When a project is checked into SVN, and someone else checks it out, there is an exclamation mark on it and build path errors need to be resolved. How to fix it?
As an example, I have a project and following is it's structure:
It has 3 libraries in libs folder:
Android Dependencies folder has:
Referenced Libraries has:
Android Private Libraries has:
Google APIs [Android 2.2] has:
So it seems like that whatever we place in the libs folder is automatically added to the Android Private Libraries, is that accurate? So they can be checked in to SVN and when someone else checks it out and builds it, the .jars in Android Private Libraries will simply point to his local workspace so that's not an issue.
However, annotations.jar in Android Dependencies and android.jar and maps.jar in Google API are referencing the android-sdk folder on my C:. So when someone else checks out my entire project, they have build issues that they have to resolve via the Java Build Path.
What is the standard practice to have all the libraries kinda stored in SVN in such a way that when a new developer comes in and checks out the project, he simply builds without fiddling around with the settings? I suspect we're going in the territory of using a build management system, continuous integration, build server, etc etc. So I know of it slightly but have never actually used it in practicality as I've never worked in a large enough team. If anyone would be so kind to give me exactly what they use (the actual tools like Maven, Gradle, etc), then it would be much much appreciated!
There is nothing special about the libraries that the ADK adds to the class path. If you want to be able to check in all of your project's dependencies, you can copy the referenced jars to a local directory and then point the class path to those instead of using the provided library groups. Because the android plugin has that new wacky system that automatically adds stuff in the libs directory to your path and to your apk, I wouldn't recommend putting these other jars in there. Normally what we'll do here is create a separate folder in svn named third-party or something like that, and then use svn:externals to reference the necessary jars. Having one common place to store third-party jars makes versioning and configuration management easier.
To illustrate things a little more clearly, this is what an example subversion repository would look like:
-your other project stuff (src, etc)
In your actual Eclipse project, you would add the stuff in third-party to the path manually, and the adk will add the stuff in libs to the path automatically.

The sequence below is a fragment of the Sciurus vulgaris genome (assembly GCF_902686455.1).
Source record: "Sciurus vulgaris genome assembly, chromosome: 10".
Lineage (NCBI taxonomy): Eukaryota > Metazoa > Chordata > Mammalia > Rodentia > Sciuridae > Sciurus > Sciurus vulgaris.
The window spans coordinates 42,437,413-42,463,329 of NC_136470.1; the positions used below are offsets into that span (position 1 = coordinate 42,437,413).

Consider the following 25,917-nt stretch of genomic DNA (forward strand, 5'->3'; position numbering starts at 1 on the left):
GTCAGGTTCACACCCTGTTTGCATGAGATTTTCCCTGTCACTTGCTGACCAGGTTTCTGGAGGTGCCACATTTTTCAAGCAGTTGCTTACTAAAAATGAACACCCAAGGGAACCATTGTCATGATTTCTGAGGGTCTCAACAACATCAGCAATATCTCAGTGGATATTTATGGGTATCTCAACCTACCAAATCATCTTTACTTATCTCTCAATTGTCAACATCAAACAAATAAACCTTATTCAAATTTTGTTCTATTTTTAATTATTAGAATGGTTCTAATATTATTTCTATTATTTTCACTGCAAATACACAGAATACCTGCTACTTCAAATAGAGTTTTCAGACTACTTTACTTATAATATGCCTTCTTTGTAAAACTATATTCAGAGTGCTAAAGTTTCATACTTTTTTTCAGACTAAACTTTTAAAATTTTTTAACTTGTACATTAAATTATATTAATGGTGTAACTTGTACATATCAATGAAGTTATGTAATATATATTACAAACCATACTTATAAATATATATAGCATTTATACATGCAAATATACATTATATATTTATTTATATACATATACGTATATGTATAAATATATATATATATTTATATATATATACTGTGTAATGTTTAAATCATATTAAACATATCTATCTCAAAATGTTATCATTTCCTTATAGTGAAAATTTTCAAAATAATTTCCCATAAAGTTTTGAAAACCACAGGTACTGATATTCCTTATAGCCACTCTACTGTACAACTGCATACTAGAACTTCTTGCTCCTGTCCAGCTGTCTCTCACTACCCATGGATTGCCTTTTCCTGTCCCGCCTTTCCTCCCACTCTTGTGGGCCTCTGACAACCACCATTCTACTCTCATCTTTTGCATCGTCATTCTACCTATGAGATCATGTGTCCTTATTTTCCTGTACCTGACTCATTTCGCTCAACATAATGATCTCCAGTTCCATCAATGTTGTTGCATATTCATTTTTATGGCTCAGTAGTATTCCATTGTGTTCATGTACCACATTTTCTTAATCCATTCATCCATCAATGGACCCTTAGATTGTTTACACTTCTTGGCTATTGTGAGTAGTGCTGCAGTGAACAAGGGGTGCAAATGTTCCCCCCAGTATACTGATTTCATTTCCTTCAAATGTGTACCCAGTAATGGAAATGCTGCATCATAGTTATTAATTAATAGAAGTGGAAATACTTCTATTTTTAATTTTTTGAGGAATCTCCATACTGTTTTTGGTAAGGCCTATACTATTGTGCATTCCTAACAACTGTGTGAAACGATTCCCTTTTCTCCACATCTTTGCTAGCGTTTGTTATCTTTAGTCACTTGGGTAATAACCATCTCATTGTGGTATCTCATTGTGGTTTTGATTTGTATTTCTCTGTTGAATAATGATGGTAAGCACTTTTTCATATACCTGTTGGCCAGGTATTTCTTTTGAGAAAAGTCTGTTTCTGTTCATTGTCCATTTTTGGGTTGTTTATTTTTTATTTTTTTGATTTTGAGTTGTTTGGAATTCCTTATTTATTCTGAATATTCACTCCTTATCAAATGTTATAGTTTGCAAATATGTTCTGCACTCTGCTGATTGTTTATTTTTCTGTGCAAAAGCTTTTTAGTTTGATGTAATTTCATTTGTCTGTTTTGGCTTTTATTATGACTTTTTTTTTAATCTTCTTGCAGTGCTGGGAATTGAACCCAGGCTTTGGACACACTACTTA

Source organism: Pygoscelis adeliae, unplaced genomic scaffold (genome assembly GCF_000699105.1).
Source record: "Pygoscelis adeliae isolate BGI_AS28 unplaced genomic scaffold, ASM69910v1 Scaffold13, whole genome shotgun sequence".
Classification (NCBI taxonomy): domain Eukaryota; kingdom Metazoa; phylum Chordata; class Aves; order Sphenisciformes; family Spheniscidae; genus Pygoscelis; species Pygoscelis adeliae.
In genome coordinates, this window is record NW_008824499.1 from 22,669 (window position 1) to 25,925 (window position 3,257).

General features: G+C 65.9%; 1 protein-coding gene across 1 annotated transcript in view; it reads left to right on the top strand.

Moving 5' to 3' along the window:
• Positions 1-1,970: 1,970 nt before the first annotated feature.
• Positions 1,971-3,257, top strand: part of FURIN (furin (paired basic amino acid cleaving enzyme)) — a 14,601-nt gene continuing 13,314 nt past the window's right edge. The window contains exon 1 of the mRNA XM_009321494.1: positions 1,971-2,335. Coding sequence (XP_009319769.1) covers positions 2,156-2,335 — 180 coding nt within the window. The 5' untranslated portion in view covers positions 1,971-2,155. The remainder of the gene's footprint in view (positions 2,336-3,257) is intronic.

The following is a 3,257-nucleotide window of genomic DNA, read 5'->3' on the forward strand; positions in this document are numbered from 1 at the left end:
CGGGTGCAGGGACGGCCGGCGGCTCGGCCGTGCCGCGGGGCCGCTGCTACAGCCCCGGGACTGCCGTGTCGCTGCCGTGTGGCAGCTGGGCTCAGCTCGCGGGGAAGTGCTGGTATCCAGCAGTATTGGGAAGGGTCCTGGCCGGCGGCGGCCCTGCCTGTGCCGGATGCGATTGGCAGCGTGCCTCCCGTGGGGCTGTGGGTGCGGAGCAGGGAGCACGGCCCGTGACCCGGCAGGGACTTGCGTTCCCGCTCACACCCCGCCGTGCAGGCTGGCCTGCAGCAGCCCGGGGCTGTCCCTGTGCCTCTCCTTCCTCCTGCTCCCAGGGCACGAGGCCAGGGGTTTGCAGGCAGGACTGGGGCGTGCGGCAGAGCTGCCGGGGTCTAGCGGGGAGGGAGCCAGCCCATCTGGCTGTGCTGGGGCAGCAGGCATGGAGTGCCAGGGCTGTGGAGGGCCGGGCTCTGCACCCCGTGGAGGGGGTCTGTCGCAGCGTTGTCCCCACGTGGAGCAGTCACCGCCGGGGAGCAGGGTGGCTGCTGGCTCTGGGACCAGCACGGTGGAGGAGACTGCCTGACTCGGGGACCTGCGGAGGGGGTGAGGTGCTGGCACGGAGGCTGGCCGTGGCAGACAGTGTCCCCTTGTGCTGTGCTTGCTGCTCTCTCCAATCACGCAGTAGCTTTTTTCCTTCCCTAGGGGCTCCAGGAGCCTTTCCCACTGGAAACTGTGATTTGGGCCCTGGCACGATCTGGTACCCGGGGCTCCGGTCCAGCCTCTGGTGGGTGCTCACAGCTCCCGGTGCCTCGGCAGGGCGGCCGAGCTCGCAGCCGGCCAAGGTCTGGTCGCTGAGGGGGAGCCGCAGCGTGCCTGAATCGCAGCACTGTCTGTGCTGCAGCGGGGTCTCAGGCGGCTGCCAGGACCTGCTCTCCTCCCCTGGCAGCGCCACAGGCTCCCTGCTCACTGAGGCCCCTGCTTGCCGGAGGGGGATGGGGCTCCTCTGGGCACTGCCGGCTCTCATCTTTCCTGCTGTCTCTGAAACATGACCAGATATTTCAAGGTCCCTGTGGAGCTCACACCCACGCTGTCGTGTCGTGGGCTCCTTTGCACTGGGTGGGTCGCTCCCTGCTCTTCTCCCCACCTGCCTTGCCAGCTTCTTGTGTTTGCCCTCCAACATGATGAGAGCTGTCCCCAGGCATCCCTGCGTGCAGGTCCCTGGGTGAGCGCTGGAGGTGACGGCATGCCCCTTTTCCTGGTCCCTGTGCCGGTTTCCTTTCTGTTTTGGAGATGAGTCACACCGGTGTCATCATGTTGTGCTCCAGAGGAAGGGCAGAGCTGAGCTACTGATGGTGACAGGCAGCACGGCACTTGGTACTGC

On the topic of this method vs. Maven, the first thing I'll admit is that I don't have an enormous amount of experience with Maven. From what I do know about it, I don't think it quite meets your criteria. When I used Maven, by default it would download your dependencies to a machine specific location, instead of to your workspace. To get Eclipse to pick up these dependencies, you then had to add an M2_HOME property to your workspace so it could resolve all the paths properly. It was pretty easy to set all this stuff up because there were mvn commands to automate the process, but to someone unfamiliar with the system it could cause a lot of confusion and slow things down when a new developer is starting on a project. Additionally, a big issue that we ran into was that it requires that dependencies be stored on some sort of central repository which made working in non-connected areas very difficult.
Again, I'm no Maven expert so take what I've said with a grain of salt, but from my experience Maven works great in an open-source environment where connectivity is welcomed and almost guaranteed but not so much in a closed-source environment. It seemed like it caused more problems than it solved for us and therefor never really caught on. The nice thing about the system I described above is that after checkout, you have a single folder that contains everything (except eclipse) that is required to develop and build the project. That makes things very easy to get up and running on a new machine or unfamiliar environment.
I will say that a big benefit provided by Maven is consistency. With the system that I described, the developer is in charge of every aspect of setting up a project. This means that between developers and projects you can get variations in how your svn repository is layed out. One developer could name a directory "third-party" while another could call it "open-source", or some developers might not use a trunk in their projects. Over time these little things can build up and leave your repository a mess. Since Maven is in charge of project's layout, you can be assured that your repository will stay consistent.
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